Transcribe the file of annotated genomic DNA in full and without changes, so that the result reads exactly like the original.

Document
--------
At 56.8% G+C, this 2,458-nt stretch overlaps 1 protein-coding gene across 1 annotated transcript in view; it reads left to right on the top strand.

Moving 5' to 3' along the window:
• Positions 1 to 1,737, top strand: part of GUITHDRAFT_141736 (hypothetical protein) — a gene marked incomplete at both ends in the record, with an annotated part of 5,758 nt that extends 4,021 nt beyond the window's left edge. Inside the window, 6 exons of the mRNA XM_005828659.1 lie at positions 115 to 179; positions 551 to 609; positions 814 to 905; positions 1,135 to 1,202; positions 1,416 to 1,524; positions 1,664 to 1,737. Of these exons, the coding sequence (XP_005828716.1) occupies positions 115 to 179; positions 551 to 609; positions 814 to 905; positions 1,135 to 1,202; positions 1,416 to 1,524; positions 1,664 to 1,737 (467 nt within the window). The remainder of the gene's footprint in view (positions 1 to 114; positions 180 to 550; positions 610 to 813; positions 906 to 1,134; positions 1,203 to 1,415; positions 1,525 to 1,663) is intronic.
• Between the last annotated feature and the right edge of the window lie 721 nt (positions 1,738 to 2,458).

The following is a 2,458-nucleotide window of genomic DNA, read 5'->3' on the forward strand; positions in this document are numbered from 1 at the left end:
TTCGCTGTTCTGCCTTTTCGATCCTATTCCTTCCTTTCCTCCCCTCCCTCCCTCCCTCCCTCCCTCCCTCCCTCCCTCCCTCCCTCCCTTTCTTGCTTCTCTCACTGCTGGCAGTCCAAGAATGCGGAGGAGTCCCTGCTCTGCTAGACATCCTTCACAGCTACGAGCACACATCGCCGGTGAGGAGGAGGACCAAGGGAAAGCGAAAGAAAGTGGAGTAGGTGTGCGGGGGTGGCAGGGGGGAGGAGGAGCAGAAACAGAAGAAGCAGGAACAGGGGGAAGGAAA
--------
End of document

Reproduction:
At 56.8% G+C, this 2,458-nt stretch overlaps 1 protein-coding gene across 1 annotated transcript in view; it reads left to right on the top strand.

Moving 5' to 3' along the window:
• Positions 1 to 1,737, top strand: part of GUITHDRAFT_141736 (hypothetical protein) — a gene marked incomplete at both ends in the record, with an annotated part of 5,758 nt that extends 4,021 nt beyond the window's left edge. Inside the window, 6 exons of the mRNA XM_005828659.1 lie at positions 115 to 179; positions 551 to 609; positions 814 to 905; positions 1,135 to 1,202; positions 1,416 to 1,524; positions 1,664 to 1,737. Of these exons, the coding sequence (XP_005828716.1) occupies positions 115 to 179; positions 551 to 609; positions 814 to 905; positions 1,135 to 1,202; positions 1,416 to 1,524; positions 1,664 to 1,737 (467 nt within the window). The remainder of the gene's footprint in view (positions 1 to 114; positions 180 to 550; positions 610 to 813; positions 906 to 1,134; positions 1,203 to 1,415; positions 1,525 to 1,663) is intronic.
• Between the last annotated feature and the right edge of the window lie 721 nt (positions 1,738 to 2,458).

The following is a 2,458-nucleotide window of genomic DNA, read 5'->3' on the forward strand; positions in this document are numbered from 1 at the left end:
TTCGCTGTTCTGCCTTTTCGATCCTATTCCTTCCTTTCCTCCCCTCCCTCCCTCCCTCCCTCCCTCCCTCCCTCCCTCCCTCCCTCCCTTTCTTGCTTCTCTCACTGCTGGCAGTCCAAGAATGCGGAGGAGTCCCTGCTCTGCTAGACATCCTTCACAGCTACGAGCACACATCGCCGGTGAGGAGGAGGACCAAGGGAAAGCGAAAGAAAGTGGAGTAGGTGTGCGGGGGTGGCAGGGGGGAGGAGGAGCAGAAACAGAAGAAGCAGGAACAGGGGGAAGGAAA